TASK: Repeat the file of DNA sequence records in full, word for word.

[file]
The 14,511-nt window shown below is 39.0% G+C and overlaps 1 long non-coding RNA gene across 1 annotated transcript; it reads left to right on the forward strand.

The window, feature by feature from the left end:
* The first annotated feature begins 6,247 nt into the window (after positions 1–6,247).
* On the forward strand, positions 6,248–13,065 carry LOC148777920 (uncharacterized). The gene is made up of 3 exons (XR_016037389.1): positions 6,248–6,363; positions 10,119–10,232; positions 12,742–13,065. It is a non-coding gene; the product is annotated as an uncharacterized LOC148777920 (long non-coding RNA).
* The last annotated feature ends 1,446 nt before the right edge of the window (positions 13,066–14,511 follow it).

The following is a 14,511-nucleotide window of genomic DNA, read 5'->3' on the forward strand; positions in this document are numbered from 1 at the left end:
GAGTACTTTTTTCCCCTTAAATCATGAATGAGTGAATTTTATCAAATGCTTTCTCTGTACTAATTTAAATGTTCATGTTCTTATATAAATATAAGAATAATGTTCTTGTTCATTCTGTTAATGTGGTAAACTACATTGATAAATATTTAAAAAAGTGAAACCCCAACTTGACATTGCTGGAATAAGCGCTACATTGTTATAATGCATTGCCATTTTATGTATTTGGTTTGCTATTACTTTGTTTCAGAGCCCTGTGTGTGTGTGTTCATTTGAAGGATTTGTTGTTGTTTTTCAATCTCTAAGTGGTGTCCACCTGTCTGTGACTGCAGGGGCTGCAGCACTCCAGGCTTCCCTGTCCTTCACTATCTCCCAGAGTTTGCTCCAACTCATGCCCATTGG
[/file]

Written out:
The 14,511-nt window shown below is 39.0% G+C and overlaps 1 long non-coding RNA gene across 1 annotated transcript; it reads left to right on the forward strand.

The window, feature by feature from the left end:
* The first annotated feature begins 6,247 nt into the window (after positions 1–6,247).
* On the forward strand, positions 6,248–13,065 carry LOC148777920 (uncharacterized). The gene is made up of 3 exons (XR_016037389.1): positions 6,248–6,363; positions 10,119–10,232; positions 12,742–13,065. It is a non-coding gene; the product is annotated as an uncharacterized LOC148777920 (long non-coding RNA).
* The last annotated feature ends 1,446 nt before the right edge of the window (positions 13,066–14,511 follow it).

The following is a 14,511-nucleotide window of genomic DNA, read 5'->3' on the forward strand; positions in this document are numbered from 1 at the left end:
GAGTACTTTTTTCCCCTTAAATCATGAATGAGTGAATTTTATCAAATGCTTTCTCTGTACTAATTTAAATGTTCATGTTCTTATATAAATATAAGAATAATGTTCTTGTTCATTCTGTTAATGTGGTAAACTACATTGATAAATATTTAAAAAAGTGAAACCCCAACTTGACATTGCTGGAATAAGCGCTACATTGTTATAATGCATTGCCATTTTATGTATTTGGTTTGCTATTACTTTGTTTCAGAGCCCTGTGTGTGTGTGTTCATTTGAAGGATTTGTTGTTGTTTTTCAATCTCTAAGTGGTGTCCACCTGTCTGTGACTGCAGGGGCTGCAGCACTCCAGGCTTCCCTGTCCTTCACTATCTCCCAGAGTTTGCTCCAACTCATGCCCATTGG